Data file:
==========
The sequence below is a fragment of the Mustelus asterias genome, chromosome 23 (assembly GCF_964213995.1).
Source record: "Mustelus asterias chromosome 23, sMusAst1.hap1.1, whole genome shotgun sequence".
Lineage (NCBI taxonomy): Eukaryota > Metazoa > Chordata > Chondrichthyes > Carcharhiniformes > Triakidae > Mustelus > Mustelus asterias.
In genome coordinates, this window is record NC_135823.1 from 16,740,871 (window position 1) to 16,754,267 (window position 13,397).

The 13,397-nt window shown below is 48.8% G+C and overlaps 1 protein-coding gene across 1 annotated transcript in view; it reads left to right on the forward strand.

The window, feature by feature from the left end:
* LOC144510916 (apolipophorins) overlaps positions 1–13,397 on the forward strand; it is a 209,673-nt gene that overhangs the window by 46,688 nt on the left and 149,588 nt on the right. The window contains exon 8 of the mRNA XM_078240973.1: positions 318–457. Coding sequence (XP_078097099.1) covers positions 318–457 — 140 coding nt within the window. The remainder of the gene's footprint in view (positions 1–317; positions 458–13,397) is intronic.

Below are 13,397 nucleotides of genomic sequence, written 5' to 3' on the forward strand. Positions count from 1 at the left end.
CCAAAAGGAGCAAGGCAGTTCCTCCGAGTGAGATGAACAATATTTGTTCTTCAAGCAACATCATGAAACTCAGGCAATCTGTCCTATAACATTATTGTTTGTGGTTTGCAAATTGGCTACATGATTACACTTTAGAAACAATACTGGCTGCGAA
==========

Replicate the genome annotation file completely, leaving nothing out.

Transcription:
The sequence below is a fragment of the Mustelus asterias genome, chromosome 23 (assembly GCF_964213995.1).
Source record: "Mustelus asterias chromosome 23, sMusAst1.hap1.1, whole genome shotgun sequence".
Lineage (NCBI taxonomy): Eukaryota > Metazoa > Chordata > Chondrichthyes > Carcharhiniformes > Triakidae > Mustelus > Mustelus asterias.
In genome coordinates, this window is record NC_135823.1 from 16,740,871 (window position 1) to 16,754,267 (window position 13,397).

The 13,397-nt window shown below is 48.8% G+C and overlaps 1 protein-coding gene across 1 annotated transcript in view; it reads left to right on the forward strand.

The window, feature by feature from the left end:
* LOC144510916 (apolipophorins) overlaps positions 1–13,397 on the forward strand; it is a 209,673-nt gene that overhangs the window by 46,688 nt on the left and 149,588 nt on the right. The window contains exon 8 of the mRNA XM_078240973.1: positions 318–457. Coding sequence (XP_078097099.1) covers positions 318–457 — 140 coding nt within the window. The remainder of the gene's footprint in view (positions 1–317; positions 458–13,397) is intronic.

Below are 13,397 nucleotides of genomic sequence, written 5' to 3' on the forward strand. Positions count from 1 at the left end.
CCAAAAGGAGCAAGGCAGTTCCTCCGAGTGAGATGAACAATATTTGTTCTTCAAGCAACATCATGAAACTCAGGCAATCTGTCCTATAACATTATTGTTTGTGGTTTGCAAATTGGCTACATGATTACACTTTAGAAACAATACTGGCTGCGAA